Our society has seen family dynamics change drastically over the past few decades in terms of gender roles and equality. With women working outside of the home and running their own businesses, we are now seeing shared household responsibilities and/or dads staying home with the kids.

Both parents pitch in with finances, household chores, child-rearing, and other duties. In some families, it takes some adjusting and getting used to, and there are plenty of cases where conflict and resentment rise over roles. Still, this responsibility-sharing lifestyle hasn’t always been so prevalent.

But there are some cultures where it’s been the norm. So much so that men take their fatherly duties to the next level when caring for babies.

One incredible example? The Aka people of central Africa have no qualms about men suckling the little ones if the moms aren’t around!

Don’t be confused. These dads are not breastfeeding their babies with any milk. They simply offer a nipple that provides comfort to a baby when the mother is busy with other activities. Theirs is a society where women assist with hunting and trapping, which is often done side by side with the men.

Anthropologists Barry and Bonnie Hewlett studied the Aka pygmies for years before the turn of the century, and they found that their social structure was egalitarian. In the 1980s, Bonnie Hewlett in particular studied the father-child relationships among the Aka and found the dads to be just as nurturing and playful as the mothers.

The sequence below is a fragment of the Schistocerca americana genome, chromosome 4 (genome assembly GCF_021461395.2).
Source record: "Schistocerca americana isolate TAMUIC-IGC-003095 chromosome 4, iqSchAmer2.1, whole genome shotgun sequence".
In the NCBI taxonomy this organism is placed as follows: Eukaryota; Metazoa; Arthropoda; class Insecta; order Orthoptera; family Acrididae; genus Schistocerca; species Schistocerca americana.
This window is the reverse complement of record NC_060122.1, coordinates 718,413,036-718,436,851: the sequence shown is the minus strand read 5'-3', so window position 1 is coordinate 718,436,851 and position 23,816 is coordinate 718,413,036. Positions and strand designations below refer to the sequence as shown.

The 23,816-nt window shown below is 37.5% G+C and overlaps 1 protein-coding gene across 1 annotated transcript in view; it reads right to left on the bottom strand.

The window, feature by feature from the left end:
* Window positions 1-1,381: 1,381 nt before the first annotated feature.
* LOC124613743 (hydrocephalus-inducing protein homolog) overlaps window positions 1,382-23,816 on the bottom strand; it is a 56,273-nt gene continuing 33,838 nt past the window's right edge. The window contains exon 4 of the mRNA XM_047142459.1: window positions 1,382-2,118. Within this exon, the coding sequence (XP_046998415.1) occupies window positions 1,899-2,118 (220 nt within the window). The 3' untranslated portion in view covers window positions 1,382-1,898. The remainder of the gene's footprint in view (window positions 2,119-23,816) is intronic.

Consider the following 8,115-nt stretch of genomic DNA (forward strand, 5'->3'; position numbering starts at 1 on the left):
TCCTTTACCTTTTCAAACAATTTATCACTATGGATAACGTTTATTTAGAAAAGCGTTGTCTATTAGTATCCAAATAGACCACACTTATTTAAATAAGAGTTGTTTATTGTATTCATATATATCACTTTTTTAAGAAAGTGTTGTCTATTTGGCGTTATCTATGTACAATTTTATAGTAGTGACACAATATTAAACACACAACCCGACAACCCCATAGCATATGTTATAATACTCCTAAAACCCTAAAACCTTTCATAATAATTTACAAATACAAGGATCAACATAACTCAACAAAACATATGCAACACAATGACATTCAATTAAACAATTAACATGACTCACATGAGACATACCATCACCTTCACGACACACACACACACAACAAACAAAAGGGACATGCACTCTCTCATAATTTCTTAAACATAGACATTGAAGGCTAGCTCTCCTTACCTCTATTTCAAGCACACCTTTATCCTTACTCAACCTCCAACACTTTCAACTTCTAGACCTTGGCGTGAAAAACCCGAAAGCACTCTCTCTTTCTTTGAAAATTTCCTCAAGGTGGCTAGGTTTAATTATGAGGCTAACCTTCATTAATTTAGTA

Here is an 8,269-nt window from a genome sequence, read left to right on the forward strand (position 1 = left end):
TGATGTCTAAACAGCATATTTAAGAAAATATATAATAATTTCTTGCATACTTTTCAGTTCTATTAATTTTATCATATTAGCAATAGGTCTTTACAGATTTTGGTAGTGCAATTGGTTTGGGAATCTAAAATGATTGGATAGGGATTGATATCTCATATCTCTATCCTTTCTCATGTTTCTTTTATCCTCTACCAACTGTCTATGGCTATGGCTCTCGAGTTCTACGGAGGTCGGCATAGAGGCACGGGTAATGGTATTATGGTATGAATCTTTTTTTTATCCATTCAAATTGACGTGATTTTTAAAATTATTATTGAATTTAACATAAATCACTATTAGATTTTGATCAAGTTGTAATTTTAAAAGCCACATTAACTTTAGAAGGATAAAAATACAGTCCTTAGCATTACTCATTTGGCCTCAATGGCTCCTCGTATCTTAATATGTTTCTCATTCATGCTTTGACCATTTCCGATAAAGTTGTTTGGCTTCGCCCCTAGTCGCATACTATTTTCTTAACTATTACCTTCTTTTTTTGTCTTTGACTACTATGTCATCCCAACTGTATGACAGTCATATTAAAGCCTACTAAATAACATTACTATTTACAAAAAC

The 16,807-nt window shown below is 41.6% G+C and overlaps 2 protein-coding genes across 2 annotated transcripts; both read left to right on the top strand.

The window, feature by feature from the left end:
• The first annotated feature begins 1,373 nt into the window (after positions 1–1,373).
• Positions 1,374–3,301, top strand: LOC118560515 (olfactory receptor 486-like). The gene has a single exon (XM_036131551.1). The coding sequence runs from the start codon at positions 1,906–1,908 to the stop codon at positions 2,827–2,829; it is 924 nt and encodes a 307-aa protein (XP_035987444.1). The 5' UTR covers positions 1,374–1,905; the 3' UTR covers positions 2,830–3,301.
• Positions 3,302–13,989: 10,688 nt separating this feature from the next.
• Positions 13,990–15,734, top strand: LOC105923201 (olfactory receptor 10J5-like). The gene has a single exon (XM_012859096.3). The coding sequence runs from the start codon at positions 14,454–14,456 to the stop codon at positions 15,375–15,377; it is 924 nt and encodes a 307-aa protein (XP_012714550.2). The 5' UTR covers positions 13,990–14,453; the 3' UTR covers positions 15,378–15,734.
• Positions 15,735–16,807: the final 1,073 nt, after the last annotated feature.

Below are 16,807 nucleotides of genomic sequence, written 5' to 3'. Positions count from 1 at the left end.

She compared the roles of Aka fathers to those of dads in America and some other Western nations, where women have generally been viewed as the emotional bedrocks and/or teachers of the family while men take on dominant – and sometimes emotionally detached – roles.

Of the many things the Hewletts discovered, it was that both Aka parents are highly engaged with the infants. Babies receive constant attention and skin-to-skin contact, and are tended to if hungry or fussing. Because fathers are so attentive with infants at this stage, babies are seldom left uncared for by any member of the village.

As far as the breast-suckling goes, there aren’t any pacifiers in the forests where the Aka live, so flesh is the next best thing. According to the anthropologists’ research, Aka fathers spend 47% of their time caring for their children. Following at a close second are Swedish dads at 45%.

Many parenting experts advocate skin-to-skin and other close forms of contact with babies to nurture strong familial bonds from a young age. We know that parenting techniques like co-sleeping, cry-it-out, and breastfeeding age limits can divide people’s opinions, but you’ve got to love it when papas are hands-on!

As modern society continues to evolve, perhaps the stigma of men being super-involved with childcare will wear off. When it comes to a child feeling the love from their parents, they want it equally and regardless of the parent’s gender.

What are your thoughts on Aka men suckling their babies when moms are unavailable? Do you know a dad that is extremely nurturing and hands-on with the kids? Is your household egalitarian?

Washington State University